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The Language Perfectionist: Is This Word Always Unnecessary?

Recently, I read an article advising writers to eliminate the word “that” from their work. The word is unnecessary, the article said, and getting rid of it makes your sentences read faster and sound punchier.

True, this rule often works, as in the sentence “Stanley was certain that his college education was worthwhile.” The sentence is equally clear and grammatical as “Stanley was certain his college education was worthwhile.” But as with many rules, it’s unwise to make this one an absolute.

Consider “I recommend my students write an autobiographical essay.” From a quick reading of the first clause, one could jump to the conclusion that the teacher is recommending the students themselves. Ambiguity should be avoided. So the sentence is better as “I recommend that my students write an autobiographical essay.”

Here’s another example: “You may discover things about me you never knew.” The “me you” juxtaposition is awkward. The sentence should be recast as “You may discover things about me that you never knew.”

Garner’s Modern American Usage, an excellent style guide, notes, “The writers who ill-advisedly omit ‘that’ seem deaf to their ambiguities and miscues.” I agree. Rules of thumb are helpful, but beware of using them blindly or unquestioningly. Exceptions usually exist. Which may be why we have more fingers than thumbs.

[Ed Note: For more than three decades, Don Hauptman was an award-winning independent direct-response copywriter and creative consultant. He is author of The Versatile Freelancer, an e-book recently published by AWAI that shows writers and other creative professionals how to diversify their careers into speaking, consulting, training, and critiquing.]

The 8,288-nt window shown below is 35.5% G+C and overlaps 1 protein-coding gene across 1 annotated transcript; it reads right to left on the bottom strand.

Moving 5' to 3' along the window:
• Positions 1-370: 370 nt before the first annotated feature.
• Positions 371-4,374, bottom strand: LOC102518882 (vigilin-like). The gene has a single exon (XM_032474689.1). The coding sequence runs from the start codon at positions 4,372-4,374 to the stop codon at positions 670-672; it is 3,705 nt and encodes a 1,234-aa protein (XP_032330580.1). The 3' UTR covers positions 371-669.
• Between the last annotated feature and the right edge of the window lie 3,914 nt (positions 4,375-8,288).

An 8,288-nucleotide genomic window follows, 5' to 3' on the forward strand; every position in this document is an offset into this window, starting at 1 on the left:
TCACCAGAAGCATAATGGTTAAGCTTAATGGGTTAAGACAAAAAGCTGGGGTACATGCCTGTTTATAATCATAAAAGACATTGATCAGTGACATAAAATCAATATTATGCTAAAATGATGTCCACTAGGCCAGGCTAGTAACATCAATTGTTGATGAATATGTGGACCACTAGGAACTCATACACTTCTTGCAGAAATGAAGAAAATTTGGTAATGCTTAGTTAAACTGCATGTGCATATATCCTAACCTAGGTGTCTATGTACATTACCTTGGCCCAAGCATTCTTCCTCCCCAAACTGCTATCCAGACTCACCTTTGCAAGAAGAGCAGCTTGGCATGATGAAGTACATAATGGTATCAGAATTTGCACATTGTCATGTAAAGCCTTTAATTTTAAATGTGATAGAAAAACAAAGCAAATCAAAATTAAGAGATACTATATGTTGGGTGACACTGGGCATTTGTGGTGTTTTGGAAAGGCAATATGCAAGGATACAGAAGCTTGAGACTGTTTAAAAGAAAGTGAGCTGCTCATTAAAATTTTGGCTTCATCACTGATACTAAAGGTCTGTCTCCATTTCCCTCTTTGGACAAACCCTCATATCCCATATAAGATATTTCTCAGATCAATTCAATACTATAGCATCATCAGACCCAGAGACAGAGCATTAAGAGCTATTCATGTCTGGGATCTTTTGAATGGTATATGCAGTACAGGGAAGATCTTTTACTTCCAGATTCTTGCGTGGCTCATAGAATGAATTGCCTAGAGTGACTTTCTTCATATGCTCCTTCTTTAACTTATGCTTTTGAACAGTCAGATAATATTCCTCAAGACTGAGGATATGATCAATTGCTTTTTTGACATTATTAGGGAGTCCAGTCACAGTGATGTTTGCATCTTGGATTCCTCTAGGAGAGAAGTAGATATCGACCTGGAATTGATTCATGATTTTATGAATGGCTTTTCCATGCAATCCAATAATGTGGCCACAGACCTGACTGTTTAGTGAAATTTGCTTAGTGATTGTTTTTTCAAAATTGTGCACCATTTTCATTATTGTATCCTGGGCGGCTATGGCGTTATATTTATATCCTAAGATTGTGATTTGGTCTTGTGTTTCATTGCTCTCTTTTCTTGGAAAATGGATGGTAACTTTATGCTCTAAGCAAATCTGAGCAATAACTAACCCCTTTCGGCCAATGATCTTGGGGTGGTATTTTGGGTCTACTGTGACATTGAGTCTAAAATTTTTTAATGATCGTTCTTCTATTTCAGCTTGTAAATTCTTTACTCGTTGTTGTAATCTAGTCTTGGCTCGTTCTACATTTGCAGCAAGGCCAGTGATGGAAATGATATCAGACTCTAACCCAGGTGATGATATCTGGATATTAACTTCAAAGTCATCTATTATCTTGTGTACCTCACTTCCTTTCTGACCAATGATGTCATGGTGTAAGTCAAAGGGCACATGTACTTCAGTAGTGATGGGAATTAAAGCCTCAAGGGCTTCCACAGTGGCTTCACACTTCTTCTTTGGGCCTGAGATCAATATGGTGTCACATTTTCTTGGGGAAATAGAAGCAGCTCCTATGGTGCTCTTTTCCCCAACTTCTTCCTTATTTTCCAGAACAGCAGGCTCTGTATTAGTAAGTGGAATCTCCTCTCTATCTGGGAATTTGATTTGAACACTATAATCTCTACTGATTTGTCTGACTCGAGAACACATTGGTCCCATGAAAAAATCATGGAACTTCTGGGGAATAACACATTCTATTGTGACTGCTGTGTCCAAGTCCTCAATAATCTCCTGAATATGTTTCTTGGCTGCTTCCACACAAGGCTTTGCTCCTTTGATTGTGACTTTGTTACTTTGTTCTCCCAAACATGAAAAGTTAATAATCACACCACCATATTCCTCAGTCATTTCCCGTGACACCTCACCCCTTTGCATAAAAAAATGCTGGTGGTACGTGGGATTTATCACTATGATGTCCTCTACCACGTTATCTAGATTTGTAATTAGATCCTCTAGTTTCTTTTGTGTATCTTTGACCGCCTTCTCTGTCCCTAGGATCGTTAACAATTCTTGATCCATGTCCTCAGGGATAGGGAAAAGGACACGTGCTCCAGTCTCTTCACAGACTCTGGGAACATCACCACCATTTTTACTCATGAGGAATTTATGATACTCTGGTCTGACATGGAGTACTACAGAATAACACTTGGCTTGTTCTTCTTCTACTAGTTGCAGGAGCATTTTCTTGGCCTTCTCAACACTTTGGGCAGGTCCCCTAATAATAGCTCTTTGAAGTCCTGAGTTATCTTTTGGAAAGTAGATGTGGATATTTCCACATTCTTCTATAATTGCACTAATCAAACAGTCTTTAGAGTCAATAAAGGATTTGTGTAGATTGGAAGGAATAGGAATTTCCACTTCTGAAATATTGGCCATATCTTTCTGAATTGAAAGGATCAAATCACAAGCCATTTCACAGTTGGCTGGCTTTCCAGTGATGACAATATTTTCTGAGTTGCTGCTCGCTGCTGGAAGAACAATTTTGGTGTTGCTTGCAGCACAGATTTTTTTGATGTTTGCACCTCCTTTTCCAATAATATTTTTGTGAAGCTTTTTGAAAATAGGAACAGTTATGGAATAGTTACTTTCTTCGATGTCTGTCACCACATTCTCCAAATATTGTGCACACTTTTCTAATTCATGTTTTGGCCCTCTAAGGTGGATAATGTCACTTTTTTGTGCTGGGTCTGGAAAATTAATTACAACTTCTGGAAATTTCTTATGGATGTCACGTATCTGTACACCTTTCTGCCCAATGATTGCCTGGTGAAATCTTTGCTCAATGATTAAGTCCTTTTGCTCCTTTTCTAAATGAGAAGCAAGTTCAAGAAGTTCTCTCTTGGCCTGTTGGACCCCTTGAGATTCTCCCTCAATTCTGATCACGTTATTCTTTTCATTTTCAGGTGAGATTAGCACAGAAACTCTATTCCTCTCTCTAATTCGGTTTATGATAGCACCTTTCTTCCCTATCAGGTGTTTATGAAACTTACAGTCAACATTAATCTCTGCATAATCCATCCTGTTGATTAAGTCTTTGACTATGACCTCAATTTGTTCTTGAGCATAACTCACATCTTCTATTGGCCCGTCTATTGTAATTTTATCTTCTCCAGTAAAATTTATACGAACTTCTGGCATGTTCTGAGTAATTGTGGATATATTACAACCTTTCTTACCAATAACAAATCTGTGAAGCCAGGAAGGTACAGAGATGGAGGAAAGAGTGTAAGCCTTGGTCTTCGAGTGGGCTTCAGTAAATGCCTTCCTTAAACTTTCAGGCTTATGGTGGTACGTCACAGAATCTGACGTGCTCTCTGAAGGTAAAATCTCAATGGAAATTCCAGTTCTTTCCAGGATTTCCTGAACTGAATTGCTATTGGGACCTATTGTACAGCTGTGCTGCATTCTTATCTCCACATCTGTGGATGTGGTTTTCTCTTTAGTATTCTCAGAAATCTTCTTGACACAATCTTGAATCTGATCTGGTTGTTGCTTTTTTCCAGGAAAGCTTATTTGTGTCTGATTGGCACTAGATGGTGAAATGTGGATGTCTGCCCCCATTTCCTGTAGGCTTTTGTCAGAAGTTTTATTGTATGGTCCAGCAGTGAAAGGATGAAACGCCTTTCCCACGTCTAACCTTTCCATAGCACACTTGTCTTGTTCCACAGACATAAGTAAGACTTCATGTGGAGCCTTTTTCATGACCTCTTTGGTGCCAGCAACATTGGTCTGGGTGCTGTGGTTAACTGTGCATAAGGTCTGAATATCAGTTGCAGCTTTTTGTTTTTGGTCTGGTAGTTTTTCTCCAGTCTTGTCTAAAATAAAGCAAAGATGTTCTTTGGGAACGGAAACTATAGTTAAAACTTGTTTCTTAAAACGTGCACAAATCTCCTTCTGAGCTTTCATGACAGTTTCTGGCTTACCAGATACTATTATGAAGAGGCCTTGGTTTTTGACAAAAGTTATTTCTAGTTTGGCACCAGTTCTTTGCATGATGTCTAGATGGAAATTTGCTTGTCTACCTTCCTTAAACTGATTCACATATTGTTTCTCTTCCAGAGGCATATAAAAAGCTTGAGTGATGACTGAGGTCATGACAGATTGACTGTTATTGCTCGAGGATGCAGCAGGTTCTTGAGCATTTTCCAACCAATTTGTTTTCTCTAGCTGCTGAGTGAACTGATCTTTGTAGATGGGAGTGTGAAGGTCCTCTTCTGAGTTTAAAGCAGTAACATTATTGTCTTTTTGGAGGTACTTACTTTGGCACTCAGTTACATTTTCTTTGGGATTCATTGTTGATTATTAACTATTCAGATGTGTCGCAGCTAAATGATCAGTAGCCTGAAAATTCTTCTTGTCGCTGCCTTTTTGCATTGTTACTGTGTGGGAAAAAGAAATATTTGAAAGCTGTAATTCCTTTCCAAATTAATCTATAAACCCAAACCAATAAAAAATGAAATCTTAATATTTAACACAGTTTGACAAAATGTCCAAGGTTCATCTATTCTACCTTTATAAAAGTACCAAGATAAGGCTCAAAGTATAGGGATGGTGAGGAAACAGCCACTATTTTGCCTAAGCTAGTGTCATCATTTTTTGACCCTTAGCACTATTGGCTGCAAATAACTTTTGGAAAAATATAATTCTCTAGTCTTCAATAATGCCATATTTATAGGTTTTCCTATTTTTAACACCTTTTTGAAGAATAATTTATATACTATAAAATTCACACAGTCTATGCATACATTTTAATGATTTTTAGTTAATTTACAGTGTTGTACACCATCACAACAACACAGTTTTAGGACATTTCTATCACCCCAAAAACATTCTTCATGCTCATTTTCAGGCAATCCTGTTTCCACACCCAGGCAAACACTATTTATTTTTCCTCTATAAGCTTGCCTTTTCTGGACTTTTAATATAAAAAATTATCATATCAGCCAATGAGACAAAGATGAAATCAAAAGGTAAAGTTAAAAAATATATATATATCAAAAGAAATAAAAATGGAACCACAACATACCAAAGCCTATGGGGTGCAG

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COMMENTS

  1. John F. Tashjian
    05/7/2009

    Mr. Hauptmann:

    My thanks for your article “Is This World Always Necessary?” regarding the word “that”. While reading it, something occurred to me: the word “that” as a relative pronoun.

    I’d always been told that when referring to inanimate objects, such as computers, tables, scissors, etc., I should use “that” as a relative pronoun; when speaking about plants and animals, I should use “which” as a relative pronoun; BUT, when speaking about human beings, I MUST use the relative pronouns “who”, “whom” and “whose”. When one stops to think about it, for a human being to be called a “that” would be rather de-humanizing, right?

    In any event, I thank you for this particular aticle.

    John F. Tashjian

  2. Jose
    03/13/2010

    After carefully reading your article, I must say (that) I agree with people not following this rule unquestioningly. But I feel neither of the examples you stated truly shows (I purposely omitted THAT again) the word THAT to be necessary in some instances. No better examples come to mind at the moment, but I would welcome better illustrations of your point.

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